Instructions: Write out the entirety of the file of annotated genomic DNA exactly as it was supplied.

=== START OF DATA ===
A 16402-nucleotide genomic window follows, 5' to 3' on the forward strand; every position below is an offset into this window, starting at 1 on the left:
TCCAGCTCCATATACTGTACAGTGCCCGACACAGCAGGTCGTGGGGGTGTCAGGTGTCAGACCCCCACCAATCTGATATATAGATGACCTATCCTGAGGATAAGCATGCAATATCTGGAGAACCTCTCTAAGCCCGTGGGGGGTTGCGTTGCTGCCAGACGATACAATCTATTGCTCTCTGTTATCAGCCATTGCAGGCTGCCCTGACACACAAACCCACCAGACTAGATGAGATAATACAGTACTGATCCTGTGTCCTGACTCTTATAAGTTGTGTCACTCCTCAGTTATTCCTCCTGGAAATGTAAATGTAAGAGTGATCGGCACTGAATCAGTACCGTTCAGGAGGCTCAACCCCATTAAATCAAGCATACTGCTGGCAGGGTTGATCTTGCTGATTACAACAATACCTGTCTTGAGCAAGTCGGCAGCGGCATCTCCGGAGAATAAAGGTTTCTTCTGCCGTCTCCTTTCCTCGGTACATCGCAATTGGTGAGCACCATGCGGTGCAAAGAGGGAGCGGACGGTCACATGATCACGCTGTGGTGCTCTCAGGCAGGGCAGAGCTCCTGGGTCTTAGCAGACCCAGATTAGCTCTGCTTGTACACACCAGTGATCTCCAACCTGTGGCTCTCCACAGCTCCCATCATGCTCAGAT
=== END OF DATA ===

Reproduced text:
A 16402-nucleotide genomic window follows, 5' to 3' on the forward strand; every position below is an offset into this window, starting at 1 on the left:
TCCAGCTCCATATACTGTACAGTGCCCGACACAGCAGGTCGTGGGGGTGTCAGGTGTCAGACCCCCACCAATCTGATATATAGATGACCTATCCTGAGGATAAGCATGCAATATCTGGAGAACCTCTCTAAGCCCGTGGGGGGTTGCGTTGCTGCCAGACGATACAATCTATTGCTCTCTGTTATCAGCCATTGCAGGCTGCCCTGACACACAAACCCACCAGACTAGATGAGATAATACAGTACTGATCCTGTGTCCTGACTCTTATAAGTTGTGTCACTCCTCAGTTATTCCTCCTGGAAATGTAAATGTAAGAGTGATCGGCACTGAATCAGTACCGTTCAGGAGGCTCAACCCCATTAAATCAAGCATACTGCTGGCAGGGTTGATCTTGCTGATTACAACAATACCTGTCTTGAGCAAGTCGGCAGCGGCATCTCCGGAGAATAAAGGTTTCTTCTGCCGTCTCCTTTCCTCGGTACATCGCAATTGGTGAGCACCATGCGGTGCAAAGAGGGAGCGGACGGTCACATGATCACGCTGTGGTGCTCTCAGGCAGGGCAGAGCTCCTGGGTCTTAGCAGACCCAGATTAGCTCTGCTTGTACACACCAGTGATCTCCAACCTGTGGCTCTCCACAGCTCCCATCATGCTCAGAT